Carmen Puliafito

From Wikipedia, the free encyclopedia
Jump to navigation Jump to search
Carmen Puliafito
Dean headshot.ashx.jpg

Carmen Anthony Puliafito[1] is an American ophthalmologist. From 2007 until March 2016, he was dean of the University of Southern California's Keck School of Medicine.

Career[edit]

Puliafito, who grew up in Buffalo, New York, received a degree in medicine from Harvard Medical School and completed a residency in ophthalmology and a fellowship in vitreoretinal surgery at Massachusetts Eye and Ear Infirmary. He has an MBA from the Wharton School of the University of Pennsylvania.[2]

He was appointed dean of the Keck School of Medicine of USC in December 2007.[3] Before that, he had been director of the Bascom Palmer Eye Institute of the University of Miami Miller School of Medicine, and chair of the department of ophthalmology.[2] In 2012, he was 21st of the most highly paid research university executives in the United States.[4]

In March 2016, Puliafito resigned as dean of the Keck School of Medicine, and USC professor Rohit Varma was appointed interim dean.[5] After leaving USC, he took a role as chief of strategic development with a pharmaceutical company called Ophthotech that was developing new drugs for eye diseases; he was laid off along with 80% of the staff in December 2016 when two Phase III clinical trials produced negative results.[1][6]

He has served on the board of the Children's Hospital Los Angeles.[7]

His license G 88200 in the State of California was revoked based on discipline orders on August 17, 2018.[8]

Research[edit]

Puliafito was one of the inventors of optical coherence tomography;[9] for this work, James Fujimoto, Eric Swanson and Puliafito received a Rank Prize for Opto-Electronics in 2002.[9] In 2012, Fujimoto, Swanson, and David Huang, with Puliafito and Joel Schuman, received an António Champalimaud Vision Award from the Champalimaud Foundation.[10]

Puliafito participated in research into the use of bevacizumab for the treatment of retinal disorders.[11][12][13][14]

2017 Los Angeles Times report[edit]

The Los Angeles Times reported in July 2017 that while Pulafito served as dean and USC professor, he "kept company with a circle of criminals and drug users who said he used methamphetamine and other drugs with them."[1] The reporters reviewed video and photographs of Puliafito engaging in these activities in hotel rooms, apartments, and the dean's office.[1] According to the newspaper, a 21-year-old prostitute had overdosed while taking drugs with Puliafito in a Pasadena hotel room on March 4, 2016; the article included a recording of a conversation between a 911 operator and Puliafito. The report said that police had found methamphetamine in the room.[1] Three weeks later, on March 24, 2016, Puliafito resigned as dean of the Keck School of Medicine.[5]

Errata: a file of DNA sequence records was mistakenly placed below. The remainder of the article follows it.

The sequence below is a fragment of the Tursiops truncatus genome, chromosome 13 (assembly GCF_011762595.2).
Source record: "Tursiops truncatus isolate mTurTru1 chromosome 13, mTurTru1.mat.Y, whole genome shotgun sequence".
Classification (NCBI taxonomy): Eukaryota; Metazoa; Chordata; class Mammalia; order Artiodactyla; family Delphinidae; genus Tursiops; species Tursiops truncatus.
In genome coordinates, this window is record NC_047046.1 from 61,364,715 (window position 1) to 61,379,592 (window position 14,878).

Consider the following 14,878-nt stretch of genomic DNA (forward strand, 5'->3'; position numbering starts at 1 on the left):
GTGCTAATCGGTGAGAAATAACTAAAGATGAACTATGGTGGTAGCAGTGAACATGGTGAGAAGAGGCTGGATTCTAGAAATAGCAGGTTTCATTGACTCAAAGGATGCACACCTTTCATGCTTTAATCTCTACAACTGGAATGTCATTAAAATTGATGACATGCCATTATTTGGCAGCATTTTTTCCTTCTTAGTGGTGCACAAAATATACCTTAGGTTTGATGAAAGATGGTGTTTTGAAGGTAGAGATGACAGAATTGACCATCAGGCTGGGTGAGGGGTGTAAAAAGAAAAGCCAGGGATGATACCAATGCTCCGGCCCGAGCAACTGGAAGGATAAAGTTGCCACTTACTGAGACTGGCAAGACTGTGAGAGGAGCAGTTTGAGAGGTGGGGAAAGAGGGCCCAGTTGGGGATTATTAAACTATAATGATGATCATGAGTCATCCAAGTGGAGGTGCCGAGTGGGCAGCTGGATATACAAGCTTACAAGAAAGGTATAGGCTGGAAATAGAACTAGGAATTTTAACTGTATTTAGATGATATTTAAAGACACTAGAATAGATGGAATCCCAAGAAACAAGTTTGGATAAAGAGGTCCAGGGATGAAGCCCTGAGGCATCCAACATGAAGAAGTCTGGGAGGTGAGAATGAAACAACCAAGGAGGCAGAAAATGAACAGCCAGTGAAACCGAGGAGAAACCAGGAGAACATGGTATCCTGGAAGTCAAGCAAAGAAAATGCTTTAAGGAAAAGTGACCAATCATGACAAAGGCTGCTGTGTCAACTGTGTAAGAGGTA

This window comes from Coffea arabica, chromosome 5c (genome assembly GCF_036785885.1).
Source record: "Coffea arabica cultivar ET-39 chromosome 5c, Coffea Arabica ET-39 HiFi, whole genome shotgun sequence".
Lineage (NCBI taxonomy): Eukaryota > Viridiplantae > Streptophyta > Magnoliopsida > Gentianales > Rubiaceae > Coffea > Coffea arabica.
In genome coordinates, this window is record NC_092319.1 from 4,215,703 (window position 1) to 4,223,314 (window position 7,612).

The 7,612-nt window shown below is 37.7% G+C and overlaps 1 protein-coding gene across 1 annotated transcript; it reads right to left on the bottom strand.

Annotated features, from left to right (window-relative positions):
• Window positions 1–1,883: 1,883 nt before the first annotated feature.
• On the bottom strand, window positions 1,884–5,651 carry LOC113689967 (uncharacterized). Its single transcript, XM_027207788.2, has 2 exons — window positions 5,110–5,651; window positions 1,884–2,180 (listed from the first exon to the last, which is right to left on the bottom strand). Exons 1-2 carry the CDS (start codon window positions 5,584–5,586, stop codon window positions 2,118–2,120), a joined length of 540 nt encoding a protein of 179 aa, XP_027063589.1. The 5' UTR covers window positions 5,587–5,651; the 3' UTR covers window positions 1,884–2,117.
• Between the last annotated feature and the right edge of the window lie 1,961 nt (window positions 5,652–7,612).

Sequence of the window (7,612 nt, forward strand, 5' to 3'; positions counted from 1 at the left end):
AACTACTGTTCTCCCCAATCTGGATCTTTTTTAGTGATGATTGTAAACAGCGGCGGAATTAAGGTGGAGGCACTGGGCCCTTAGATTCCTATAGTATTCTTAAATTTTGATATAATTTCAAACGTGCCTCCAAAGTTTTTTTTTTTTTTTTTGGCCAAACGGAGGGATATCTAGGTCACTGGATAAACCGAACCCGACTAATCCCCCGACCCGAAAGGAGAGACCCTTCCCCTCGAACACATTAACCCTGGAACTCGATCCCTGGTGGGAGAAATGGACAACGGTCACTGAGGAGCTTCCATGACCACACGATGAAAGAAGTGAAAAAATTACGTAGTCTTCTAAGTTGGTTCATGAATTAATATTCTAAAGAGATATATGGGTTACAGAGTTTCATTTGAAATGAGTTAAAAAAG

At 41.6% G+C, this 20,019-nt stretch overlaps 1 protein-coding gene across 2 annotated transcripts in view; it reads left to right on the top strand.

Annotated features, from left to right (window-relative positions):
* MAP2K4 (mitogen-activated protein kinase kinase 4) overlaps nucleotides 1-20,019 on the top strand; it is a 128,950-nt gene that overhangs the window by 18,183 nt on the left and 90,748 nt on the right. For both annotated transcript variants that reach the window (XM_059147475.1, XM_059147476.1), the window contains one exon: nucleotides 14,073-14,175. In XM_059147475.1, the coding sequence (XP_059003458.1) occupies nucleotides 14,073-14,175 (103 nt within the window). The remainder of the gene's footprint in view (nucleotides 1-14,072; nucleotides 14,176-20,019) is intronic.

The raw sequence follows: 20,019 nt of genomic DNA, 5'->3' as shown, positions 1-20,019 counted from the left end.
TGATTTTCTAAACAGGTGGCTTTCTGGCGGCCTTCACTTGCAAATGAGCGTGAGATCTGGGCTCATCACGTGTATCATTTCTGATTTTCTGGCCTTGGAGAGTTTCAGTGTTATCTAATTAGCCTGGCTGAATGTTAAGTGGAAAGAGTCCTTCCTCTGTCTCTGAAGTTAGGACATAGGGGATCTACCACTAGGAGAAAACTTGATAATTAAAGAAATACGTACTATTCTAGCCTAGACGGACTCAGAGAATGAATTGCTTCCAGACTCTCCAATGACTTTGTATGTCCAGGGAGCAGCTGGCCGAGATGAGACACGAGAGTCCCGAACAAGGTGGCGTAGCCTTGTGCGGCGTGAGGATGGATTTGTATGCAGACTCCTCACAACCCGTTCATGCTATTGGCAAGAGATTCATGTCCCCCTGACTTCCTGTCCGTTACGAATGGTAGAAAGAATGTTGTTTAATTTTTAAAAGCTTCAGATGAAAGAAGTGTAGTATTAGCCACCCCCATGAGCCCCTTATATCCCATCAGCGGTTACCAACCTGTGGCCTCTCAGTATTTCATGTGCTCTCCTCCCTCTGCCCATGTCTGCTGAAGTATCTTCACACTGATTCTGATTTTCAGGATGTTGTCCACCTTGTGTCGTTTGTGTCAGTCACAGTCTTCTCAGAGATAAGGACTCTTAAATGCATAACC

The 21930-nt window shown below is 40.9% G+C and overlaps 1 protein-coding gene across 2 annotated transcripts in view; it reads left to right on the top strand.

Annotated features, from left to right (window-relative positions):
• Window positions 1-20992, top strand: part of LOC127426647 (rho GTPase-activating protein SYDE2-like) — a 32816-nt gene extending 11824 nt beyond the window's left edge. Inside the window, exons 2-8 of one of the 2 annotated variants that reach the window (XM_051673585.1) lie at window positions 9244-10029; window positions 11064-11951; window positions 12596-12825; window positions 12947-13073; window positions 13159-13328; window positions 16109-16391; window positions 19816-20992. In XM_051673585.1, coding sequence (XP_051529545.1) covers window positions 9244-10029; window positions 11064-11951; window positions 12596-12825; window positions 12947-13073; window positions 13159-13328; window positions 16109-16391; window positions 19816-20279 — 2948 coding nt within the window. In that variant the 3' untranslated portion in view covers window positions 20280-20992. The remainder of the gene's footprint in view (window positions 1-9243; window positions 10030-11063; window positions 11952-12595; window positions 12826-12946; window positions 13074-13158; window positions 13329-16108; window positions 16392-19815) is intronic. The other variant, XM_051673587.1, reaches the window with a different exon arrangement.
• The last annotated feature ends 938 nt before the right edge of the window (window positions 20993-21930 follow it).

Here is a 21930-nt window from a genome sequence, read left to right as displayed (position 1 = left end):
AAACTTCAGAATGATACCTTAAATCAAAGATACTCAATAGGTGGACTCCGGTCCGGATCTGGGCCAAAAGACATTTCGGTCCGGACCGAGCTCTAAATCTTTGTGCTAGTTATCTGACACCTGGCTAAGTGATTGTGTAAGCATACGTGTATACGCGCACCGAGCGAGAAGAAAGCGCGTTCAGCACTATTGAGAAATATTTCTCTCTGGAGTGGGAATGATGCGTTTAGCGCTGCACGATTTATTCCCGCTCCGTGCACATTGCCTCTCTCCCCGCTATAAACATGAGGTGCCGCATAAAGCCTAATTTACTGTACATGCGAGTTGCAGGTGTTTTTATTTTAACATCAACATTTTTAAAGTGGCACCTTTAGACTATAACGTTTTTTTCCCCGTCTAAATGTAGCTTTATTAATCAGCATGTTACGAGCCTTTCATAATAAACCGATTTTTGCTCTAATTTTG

Immediately following the publication of the Los Angeles Times report, USC announced that Puliafito had been placed "on leave from his roles at USC, including seeing patients."[15]

References[edit]

  1. ^ a b c d e Pringle, Paul; Ryan, Harriet; Elmahrek, Adam; Hamilton, Matt; Parvini, Sarah (July 17, 2017). "An overdose, a young companion, drug-fueled parties: The secret life of USC med school dean". Los Angeles Times.
  2. ^ a b Carmen Puliafito named new dean of the Keck School of Medicine. University of Southern California. Accessed February 2015.[self-published source]
  3. ^ USC Press Release. Dec 5 2007. USC Installs Dr. Carmen Puliafito as New Dean of the Keck School of Medicine
  4. ^ Alex Philippidis (Nov 18, 2013). "25 Top-Paid Research University Leaders". Genetic Engineering & Biotechnology News. Archived from the original on April 23, 2016. Accessed February 2015.
  5. ^ a b Maamoon, Noorhan. "Dean of Keck School of Medicine of USC resigns". Daily Trojan. Retrieved 2016-04-03.
  6. ^ Adams, Ben (January 17, 2017). "Ophthotech cuts to hit around 80% of staffers after phase 3 failures". FierceBiotech.
  7. ^ "Board of Trustees". Children's Hospital Los Angeles. Archived from the original on October 2, 2015.
  8. ^ "California Board Of Medicine".
  9. ^ a b [s.n.] (May 2002). New Products. Optometry & Vision Science 79 (5): 279–280. Accessed February 2015.
  10. ^ 2012: Williams & Fujimoto, Huang, Puliafito, Schuman, Swanson. Champalimaud Foundation. Accessed February 2015.
  11. ^ Michels S, Rosenfeld PJ, Puliafito CA, Marcus EN, Venkatraman AS. (2005). Systemic bevacizumab (Avastin) therapy for neovascular age-related macular degeneration twelve-week results of an uncontrolled open-label clinical study. Ophthalmology 112:1035–47.
  12. ^ Rosenfeld PJ, Moshfegi AA, Puliafito CA. (2005). Optical coherence tomography findings after an intravitreal injection of bevacizumab (Avastin) for neovascular age-related macular degeneration. Ophthalmic Surgery, Lasers & Imaging 36: 331–5.
  13. ^ Rich RM, Rosenfeld PJ, Puliafito CA, et al. (2006). Short-term safety and efficacy of intravitreal bevacizumab (Avastin) for neovascular age-related macular degeneration. Retina 26: 495–511.
  14. ^ Moshfegi AA, Rosenfeld PJ, Puliafito CA, et al. (2006). Systemic bevacizumab (Avastin) therapy for neovascular age-related macular degeneration: twenty-four-week results of an uncontrolled open-label clinical study. Ophthalmology 113: 2002–11.
  15. ^ Adam Elmahrek, Sarah Parvini, Paul Pringle & Matt Hamilton, Former USC medical school dean no longer seeing patients; Pasadena police discipline officer, Los Angeles Times (July 17, 2017).